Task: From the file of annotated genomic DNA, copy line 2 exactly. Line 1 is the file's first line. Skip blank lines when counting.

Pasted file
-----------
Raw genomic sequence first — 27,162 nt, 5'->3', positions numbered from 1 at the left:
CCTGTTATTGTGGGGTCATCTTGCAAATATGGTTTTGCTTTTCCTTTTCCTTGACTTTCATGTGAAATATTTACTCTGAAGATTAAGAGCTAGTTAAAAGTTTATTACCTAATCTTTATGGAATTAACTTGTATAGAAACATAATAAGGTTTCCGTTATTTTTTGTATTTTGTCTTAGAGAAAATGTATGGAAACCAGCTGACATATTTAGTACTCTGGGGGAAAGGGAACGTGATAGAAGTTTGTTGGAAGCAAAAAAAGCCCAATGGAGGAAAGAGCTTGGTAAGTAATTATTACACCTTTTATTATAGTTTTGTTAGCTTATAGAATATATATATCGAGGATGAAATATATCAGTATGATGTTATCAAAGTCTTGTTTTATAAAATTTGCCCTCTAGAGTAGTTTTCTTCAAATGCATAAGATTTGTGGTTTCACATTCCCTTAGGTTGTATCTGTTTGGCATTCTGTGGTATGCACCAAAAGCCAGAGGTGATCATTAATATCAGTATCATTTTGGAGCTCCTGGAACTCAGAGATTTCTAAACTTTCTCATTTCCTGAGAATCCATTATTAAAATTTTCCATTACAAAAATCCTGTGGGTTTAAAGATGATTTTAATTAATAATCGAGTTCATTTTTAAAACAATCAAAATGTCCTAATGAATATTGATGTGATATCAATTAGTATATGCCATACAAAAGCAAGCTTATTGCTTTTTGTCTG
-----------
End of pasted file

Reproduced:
CCTGTTATTGTGGGGTCATCTTGCAAATATGGTTTTGCTTTTCCTTTTCCTTGACTTTCATGTGAAATATTTACTCTGAAGATTAAGAGCTAGTTAAAAGTTTATTACCTAATCTTTATGGAATTAACTTGTATAGAAACATAATAAGGTTTCCGTTATTTTTTGTATTTTGTCTTAGAGAAAATGTATGGAAACCAGCTGACATATTTAGTACTCTGGGGGAAAGGGAACGTGATAGAAGTTTGTTGGAAGCAAAAAAAGCCCAATGGAGGAAAGAGCTTGGTAAGTAATTATTACACCTTTTATTATAGTTTTGTTAGCTTATAGAATATATATATCGAGGATGAAATATATCAGTATGATGTTATCAAAGTCTTGTTTTATAAAATTTGCCCTCTAGAGTAGTTTTCTTCAAATGCATAAGATTTGTGGTTTCACATTCCCTTAGGTTGTATCTGTTTGGCATTCTGTGGTATGCACCAAAAGCCAGAGGTGATCATTAATATCAGTATCATTTTGGAGCTCCTGGAACTCAGAGATTTCTAAACTTTCTCATTTCCTGAGAATCCATTATTAAAATTTTCCATTACAAAAATCCTGTGGGTTTAAAGATGATTTTAATTAATAATCGAGTTCATTTTTAAAACAATCAAAATGTCCTAATGAATATTGATGTGATATCAATTAGTATATGCCATACAAAAGCAAGCTTATTGCTTTTTGTCTG